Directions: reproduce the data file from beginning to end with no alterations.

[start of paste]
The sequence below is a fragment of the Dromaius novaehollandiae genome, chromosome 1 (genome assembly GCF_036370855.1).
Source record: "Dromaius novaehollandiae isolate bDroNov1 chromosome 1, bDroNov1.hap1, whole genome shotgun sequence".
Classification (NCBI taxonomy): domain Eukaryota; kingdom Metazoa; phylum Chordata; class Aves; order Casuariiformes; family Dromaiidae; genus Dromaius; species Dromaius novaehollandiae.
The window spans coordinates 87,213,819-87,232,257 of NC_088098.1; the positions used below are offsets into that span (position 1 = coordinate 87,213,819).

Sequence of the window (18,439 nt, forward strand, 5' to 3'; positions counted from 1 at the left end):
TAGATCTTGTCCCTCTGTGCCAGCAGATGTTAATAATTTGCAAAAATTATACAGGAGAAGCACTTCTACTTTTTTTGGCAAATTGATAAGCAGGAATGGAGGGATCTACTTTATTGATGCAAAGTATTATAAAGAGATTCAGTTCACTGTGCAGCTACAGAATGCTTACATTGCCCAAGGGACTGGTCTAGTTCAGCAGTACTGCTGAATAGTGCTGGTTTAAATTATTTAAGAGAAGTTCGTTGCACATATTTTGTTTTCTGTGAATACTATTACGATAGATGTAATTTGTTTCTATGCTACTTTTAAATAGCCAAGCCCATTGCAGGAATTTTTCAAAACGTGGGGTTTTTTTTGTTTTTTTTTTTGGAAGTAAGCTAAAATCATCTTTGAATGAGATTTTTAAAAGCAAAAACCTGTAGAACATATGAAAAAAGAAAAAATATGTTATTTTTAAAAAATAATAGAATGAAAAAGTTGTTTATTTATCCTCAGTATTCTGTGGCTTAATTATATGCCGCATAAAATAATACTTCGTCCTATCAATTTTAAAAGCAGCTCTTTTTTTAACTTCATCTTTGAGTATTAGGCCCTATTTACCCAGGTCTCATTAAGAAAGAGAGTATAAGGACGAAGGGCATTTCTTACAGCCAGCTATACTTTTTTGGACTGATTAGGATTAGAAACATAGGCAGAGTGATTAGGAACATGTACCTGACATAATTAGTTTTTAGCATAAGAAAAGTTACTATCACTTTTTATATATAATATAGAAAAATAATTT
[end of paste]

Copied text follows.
The sequence below is a fragment of the Dromaius novaehollandiae genome, chromosome 1 (genome assembly GCF_036370855.1).
Source record: "Dromaius novaehollandiae isolate bDroNov1 chromosome 1, bDroNov1.hap1, whole genome shotgun sequence".
Classification (NCBI taxonomy): domain Eukaryota; kingdom Metazoa; phylum Chordata; class Aves; order Casuariiformes; family Dromaiidae; genus Dromaius; species Dromaius novaehollandiae.
The window spans coordinates 87,213,819-87,232,257 of NC_088098.1; the positions used below are offsets into that span (position 1 = coordinate 87,213,819).

Sequence of the window (18,439 nt, forward strand, 5' to 3'; positions counted from 1 at the left end):
TAGATCTTGTCCCTCTGTGCCAGCAGATGTTAATAATTTGCAAAAATTATACAGGAGAAGCACTTCTACTTTTTTTGGCAAATTGATAAGCAGGAATGGAGGGATCTACTTTATTGATGCAAAGTATTATAAAGAGATTCAGTTCACTGTGCAGCTACAGAATGCTTACATTGCCCAAGGGACTGGTCTAGTTCAGCAGTACTGCTGAATAGTGCTGGTTTAAATTATTTAAGAGAAGTTCGTTGCACATATTTTGTTTTCTGTGAATACTATTACGATAGATGTAATTTGTTTCTATGCTACTTTTAAATAGCCAAGCCCATTGCAGGAATTTTTCAAAACGTGGGGTTTTTTTTGTTTTTTTTTTTGGAAGTAAGCTAAAATCATCTTTGAATGAGATTTTTAAAAGCAAAAACCTGTAGAACATATGAAAAAAGAAAAAATATGTTATTTTTAAAAAATAATAGAATGAAAAAGTTGTTTATTTATCCTCAGTATTCTGTGGCTTAATTATATGCCGCATAAAATAATACTTCGTCCTATCAATTTTAAAAGCAGCTCTTTTTTTAACTTCATCTTTGAGTATTAGGCCCTATTTACCCAGGTCTCATTAAGAAAGAGAGTATAAGGACGAAGGGCATTTCTTACAGCCAGCTATACTTTTTTGGACTGATTAGGATTAGAAACATAGGCAGAGTGATTAGGAACATGTACCTGACATAATTAGTTTTTAGCATAAGAAAAGTTACTATCACTTTTTATATATAATATAGAAAAATAATTT